(BPT) – Americans are passionate about many things – but would it surprise you to learn that pets rank at the top of the list? A whopping 90.5 million households, or approximately 70% of all American households, own at least one pet, and they play a significant role in our lives. So it’s no surprise that 95% of owners consider their pets to be family members, investing in their care, training, comfort, health and happiness. As the seasons change, this is the perfect time to protect your furry family members from fire and carbon monoxide (CO) risks that come along with this time of year. Follow these tips to keep your pet safer as temperatures start to drop.
1. Install ‘pets inside’ window clings
Attaching a decal to a window near doors and exits that indicates pets are inside is an easy way to let first responders know about your pets. In an emergency, first responders quickly assess occupants, and this helps to let rescuers know animals are inside. Window clings are available for purchase through online retailers or ask your local fire department (many make these available).
2. Pet-proof your home
Be familiar with common fire risks. Pets are naturally curious, and accidentally start nearly 1,000 home fires each year. Pet-related fires typically involve cooking appliances, wiring, fireplaces, heaters and candles.
Avoid things like:
- leaving leftover food on the stovetop (where pets can jump or turn on burners)
- walking away from hot appliances like clothes irons (that easily tip over)
- leaving lit candles in easy reach of probing paws
Also keep smoke alarms and home fire extinguishers up-to-date and in working order.
3. Familiarize your pet with alarms
Ensure that your home has working smoke and carbon monoxide alarms. You can also condition your pet to the sounds and actions associated with alarms. Pets may become unsettled or anxious at the sound of an alarm, hiding under beds rather than exiting the home. Through positive training, it’s possible to teach many pets to stay calm and head for safety outside – this could help save their lives in case of an emergency. To train your pet, check with a trainer for more information or watch a full demonstration online from Kidde featuring celebrity pet trainer Sara Carson from “America’s Got Talent.”
4. Replace alarms every 7-10 years
If you didn’t know alarms need replacing, don’t worry, you are not alone. In a recent Harris Poll survey, only 21% of respondents answered this correctly. Every smoke alarm must be replaced every 10 years, and carbon monoxide (CO) alarms every 7-10 years (depending on the model). If you aren’t sure when alarms were installed, use the manufacturing date on the back of the alarm.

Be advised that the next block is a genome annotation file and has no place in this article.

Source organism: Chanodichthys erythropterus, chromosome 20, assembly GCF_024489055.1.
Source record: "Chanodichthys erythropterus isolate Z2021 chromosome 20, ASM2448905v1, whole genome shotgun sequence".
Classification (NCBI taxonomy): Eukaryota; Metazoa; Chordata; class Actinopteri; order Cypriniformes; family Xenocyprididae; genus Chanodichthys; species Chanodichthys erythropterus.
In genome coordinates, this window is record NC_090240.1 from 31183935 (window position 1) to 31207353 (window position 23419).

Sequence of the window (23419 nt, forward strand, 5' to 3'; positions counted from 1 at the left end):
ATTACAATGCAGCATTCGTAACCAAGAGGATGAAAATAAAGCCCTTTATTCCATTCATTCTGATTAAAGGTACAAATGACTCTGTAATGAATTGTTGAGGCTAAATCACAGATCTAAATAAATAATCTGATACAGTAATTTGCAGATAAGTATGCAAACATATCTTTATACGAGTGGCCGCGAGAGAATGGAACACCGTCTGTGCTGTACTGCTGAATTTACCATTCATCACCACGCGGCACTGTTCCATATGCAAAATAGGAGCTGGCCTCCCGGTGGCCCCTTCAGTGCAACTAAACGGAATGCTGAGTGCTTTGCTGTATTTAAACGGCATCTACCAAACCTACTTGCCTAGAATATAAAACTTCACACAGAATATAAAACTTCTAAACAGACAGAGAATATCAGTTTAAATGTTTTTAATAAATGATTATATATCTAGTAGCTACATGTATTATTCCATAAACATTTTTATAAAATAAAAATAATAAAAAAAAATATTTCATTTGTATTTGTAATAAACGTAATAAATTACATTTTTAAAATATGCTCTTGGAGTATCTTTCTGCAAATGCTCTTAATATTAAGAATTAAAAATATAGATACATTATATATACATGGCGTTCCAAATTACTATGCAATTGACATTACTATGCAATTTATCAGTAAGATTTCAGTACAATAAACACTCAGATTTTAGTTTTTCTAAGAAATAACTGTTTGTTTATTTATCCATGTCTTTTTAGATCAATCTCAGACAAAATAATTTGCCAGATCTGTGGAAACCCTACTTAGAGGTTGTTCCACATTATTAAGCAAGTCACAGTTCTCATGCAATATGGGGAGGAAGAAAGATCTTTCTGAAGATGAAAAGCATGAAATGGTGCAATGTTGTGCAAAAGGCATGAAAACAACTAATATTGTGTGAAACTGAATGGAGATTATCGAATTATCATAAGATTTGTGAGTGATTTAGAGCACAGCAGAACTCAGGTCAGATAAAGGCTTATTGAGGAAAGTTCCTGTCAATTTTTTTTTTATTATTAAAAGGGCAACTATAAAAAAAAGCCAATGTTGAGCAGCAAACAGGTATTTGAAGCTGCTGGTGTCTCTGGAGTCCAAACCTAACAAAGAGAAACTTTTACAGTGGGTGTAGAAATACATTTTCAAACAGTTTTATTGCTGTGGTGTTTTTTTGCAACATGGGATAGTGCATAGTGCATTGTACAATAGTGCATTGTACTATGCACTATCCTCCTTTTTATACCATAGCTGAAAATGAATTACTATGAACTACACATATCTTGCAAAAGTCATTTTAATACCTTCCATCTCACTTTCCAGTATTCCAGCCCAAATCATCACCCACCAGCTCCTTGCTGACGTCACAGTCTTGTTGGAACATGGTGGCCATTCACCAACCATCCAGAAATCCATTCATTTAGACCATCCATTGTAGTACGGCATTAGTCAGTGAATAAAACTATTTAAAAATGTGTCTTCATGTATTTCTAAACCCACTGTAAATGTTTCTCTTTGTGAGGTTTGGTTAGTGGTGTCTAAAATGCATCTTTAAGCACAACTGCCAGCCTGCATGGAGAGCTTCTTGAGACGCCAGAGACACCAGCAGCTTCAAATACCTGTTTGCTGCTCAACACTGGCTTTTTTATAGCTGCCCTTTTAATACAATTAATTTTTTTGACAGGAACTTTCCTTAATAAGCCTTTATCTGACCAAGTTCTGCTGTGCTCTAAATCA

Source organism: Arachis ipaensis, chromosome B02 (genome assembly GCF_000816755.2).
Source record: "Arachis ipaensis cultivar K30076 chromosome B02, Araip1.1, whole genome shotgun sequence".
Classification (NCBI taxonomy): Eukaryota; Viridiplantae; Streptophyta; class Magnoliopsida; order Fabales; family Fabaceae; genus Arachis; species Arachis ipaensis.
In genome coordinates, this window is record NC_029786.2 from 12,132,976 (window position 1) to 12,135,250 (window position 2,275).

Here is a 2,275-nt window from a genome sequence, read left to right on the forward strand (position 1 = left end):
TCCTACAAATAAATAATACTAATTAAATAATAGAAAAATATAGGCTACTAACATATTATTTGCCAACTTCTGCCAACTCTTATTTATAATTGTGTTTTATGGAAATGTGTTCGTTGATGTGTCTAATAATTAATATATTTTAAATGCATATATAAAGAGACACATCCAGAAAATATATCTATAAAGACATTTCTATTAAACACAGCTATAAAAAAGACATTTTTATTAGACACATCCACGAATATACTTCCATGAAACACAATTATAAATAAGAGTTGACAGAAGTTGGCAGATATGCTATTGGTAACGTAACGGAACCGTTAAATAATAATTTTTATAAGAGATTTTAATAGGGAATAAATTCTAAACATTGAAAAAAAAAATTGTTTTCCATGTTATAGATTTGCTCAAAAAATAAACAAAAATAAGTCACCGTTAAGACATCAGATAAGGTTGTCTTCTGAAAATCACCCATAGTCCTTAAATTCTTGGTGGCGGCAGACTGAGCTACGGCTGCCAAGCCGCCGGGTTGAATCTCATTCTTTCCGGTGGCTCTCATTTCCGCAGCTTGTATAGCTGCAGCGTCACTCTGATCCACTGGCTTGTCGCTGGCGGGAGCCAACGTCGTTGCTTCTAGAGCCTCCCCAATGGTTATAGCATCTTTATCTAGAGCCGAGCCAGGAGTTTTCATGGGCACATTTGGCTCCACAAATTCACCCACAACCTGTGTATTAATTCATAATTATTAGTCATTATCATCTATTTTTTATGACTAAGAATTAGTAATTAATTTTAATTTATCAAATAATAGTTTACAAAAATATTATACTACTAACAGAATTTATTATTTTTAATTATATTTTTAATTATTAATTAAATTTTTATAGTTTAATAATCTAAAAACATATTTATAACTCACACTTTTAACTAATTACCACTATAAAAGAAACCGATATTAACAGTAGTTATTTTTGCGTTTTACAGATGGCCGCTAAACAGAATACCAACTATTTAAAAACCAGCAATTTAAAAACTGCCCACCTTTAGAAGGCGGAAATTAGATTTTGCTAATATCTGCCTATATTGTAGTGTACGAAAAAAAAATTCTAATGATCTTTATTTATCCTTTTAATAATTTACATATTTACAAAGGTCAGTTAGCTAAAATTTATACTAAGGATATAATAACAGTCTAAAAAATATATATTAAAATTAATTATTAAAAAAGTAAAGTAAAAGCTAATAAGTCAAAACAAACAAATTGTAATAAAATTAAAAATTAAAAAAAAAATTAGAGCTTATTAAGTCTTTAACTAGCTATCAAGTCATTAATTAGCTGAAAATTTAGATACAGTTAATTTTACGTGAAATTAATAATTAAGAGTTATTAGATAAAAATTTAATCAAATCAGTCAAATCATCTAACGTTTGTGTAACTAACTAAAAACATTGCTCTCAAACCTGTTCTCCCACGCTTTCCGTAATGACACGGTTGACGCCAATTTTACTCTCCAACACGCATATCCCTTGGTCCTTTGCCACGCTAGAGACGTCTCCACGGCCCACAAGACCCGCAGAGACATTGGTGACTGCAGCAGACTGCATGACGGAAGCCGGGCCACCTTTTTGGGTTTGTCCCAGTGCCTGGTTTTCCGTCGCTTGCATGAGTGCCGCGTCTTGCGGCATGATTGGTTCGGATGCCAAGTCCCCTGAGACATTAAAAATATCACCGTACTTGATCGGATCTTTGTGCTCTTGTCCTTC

5. Include pets in escape plans
Assign one family member for each pet to make sure the entire family gets out. Stay aware of your pets’ typical hiding spots or where they nap in case you must evacuate quickly.
Remember the 2’s for fire safety practice:
- Practice 2 times annually
- During 2 times of the day (morning and night)
- Know 2 ways out of each room
When you leave home, keep pets in areas near entrances where firefighters can easily find them.
6. Learn about carbon monoxide (CO) poisoning
Like humans, pets are also susceptible to CO poisoning. According to a recent survey commissioned by Kidde and conducted online by The Harris Poll, 53% of pet owners aren’t confident they could identify the symptoms of CO poisoning in their pets.
Common symptoms for this ‘silent killer’ can include:
- labored breathing
Visit Kidde.com/petsafety for a full list of symptoms. If you suspect your pet has suffered CO poisoning, immediately move your pet and your family outside and dial 911. Also consider contacting your veterinarian immediately and asking for a CO poisoning evaluation.
“Home safety planning is important for every member of the family, including your four-legged family members,” said Sharon Cooksey, fire safety educator for Kidde. “With planning and the right home equipment, you can have peace of mind that you’re prepared for these emergencies.”
Visit Kidde.com/petsafety to learn more.